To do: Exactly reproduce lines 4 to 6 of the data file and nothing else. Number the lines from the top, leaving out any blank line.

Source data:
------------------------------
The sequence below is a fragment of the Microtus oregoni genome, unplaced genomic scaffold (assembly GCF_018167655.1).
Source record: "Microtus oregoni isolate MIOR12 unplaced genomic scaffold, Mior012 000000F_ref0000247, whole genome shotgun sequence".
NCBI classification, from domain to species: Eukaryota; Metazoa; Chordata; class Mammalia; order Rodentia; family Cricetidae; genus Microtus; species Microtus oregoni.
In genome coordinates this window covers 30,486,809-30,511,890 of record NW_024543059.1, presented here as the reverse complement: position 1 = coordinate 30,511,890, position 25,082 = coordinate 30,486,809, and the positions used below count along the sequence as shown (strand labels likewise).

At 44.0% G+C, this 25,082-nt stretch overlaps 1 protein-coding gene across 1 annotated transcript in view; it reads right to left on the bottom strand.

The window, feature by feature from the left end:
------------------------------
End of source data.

In genome coordinates this window covers 30,486,809-30,511,890 of record NW_024543059.1, presented here as the reverse complement: position 1 = coordinate 30,511,890, position 25,082 = coordinate 30,486,809, and the positions used below count along the sequence as shown (strand labels likewise).

At 44.0% G+C, this 25,082-nt stretch overlaps 1 protein-coding gene across 1 annotated transcript in view; it reads right to left on the bottom strand.

The window, feature by feature from the left end: